Androgyny scares, baffles and fascinates at the same time. Androgynous people live between the polarities of a binary society: visually they fit neither the female nor male stereotype. Their dual natures coexist in each world like cross-faded images contained in one frame. Separating them into two classic genders makes this polarity visible and present while mirroring back the viewer's norms and stereotypes.
Selective Perseption explores how differently people are perceived depending on partner standing next to them. In each pair of photographs, one of the couples is real, another one is staged. The project plays with viewer's expectations of sexuality and gender roles.
Ongoing: Absurd Femininity (2016-)
Absurd Femininity (2016-) Female androgyny and abstract thoughts about absurdity of the term “femininity” are the central ideas of this ongoing project. Coupling bodies with mundane objects and putting them in abstract settings, I explore what it means and how it feels to be a woman, the complexity of emotions connected to absurd and unrealistic expectations of the womanhood.
Ongoing: Life of LGBTQ Community in Ukraine (2017-)
About Home. 2010-2012
After living six years abroad, I became an outsider in my own home. Documenting my visit in 2010 was an act of visual exploration of my emotions and feelings of forgotten childhood memories.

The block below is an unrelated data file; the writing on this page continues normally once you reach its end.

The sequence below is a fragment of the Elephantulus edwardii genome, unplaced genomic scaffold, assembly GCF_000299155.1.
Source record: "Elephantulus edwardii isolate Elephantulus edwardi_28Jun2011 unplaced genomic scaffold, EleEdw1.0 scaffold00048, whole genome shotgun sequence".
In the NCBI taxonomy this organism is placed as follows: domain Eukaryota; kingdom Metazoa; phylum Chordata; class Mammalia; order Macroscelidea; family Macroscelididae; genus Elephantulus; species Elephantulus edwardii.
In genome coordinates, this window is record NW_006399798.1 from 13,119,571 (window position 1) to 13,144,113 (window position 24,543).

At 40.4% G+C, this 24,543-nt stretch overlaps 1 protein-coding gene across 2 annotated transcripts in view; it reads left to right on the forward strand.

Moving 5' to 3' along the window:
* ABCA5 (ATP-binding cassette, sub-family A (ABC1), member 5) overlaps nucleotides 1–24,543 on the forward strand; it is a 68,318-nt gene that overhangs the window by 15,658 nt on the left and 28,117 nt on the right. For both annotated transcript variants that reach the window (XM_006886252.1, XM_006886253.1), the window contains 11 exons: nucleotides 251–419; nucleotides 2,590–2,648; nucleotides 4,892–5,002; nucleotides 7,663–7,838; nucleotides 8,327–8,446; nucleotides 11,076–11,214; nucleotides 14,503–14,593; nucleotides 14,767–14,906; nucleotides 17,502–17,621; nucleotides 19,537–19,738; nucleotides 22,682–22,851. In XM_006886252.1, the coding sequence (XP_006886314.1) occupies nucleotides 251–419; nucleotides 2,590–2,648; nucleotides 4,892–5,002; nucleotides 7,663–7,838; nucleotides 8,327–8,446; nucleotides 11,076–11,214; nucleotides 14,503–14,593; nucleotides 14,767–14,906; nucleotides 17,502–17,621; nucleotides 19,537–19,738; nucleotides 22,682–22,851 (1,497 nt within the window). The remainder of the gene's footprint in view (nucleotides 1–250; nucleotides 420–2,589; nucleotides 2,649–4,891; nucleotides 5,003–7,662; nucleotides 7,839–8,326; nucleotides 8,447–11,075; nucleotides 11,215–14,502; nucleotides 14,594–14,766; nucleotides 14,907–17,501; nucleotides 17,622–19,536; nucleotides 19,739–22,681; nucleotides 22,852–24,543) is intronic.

About Birds. 2013
About Birds shows several snapshots, organised in a new composition, creating something new from known and ordinary forms.
About India. 2011
"About India" originated in January 2011 during a two-month journey to India, and was presented for the first time in June 2012 as part of a group exhibition on the topic of being alien.
Originally I hail from Ukraine. Before I turned twelve, my family and I had to move a lot due to my parents' work. Upon turning 22, I left on my own for Germany to pursue university studies, and can therefore relate really well to what being alien means.
But the experience I had travelling by myself in India cannot be compared to anything. It's not just the people and their traditions that are different; the entire environment is being perceived differently, and the environment itself perceives you in a different way. You cannot simply drift with the current like in Central Europe and blend in with the crowd, you are seen as exotic and receive attention accordingly. It's new, it's alien, and you must learn to deal with it.
I took my time and let the country influence me - as I have always done in any society where I was new and alien. You must be ready to take off the Western world goggles and approach this country and its people attentively, with an open mind. This way, you can get to know the people, their families and lifestyle. You can drink chai with the sellers in a market place, visit new places by adventuresome train rides, listen to foreign music and learn to love it, you can forgive the screaming apes for waking you up in the morning. In short, you open up for all things new and fascinating, and one day, when you let it, when you don't shut yourself from it, you feel that you have finally arrived, that you're home... you are no longer alien.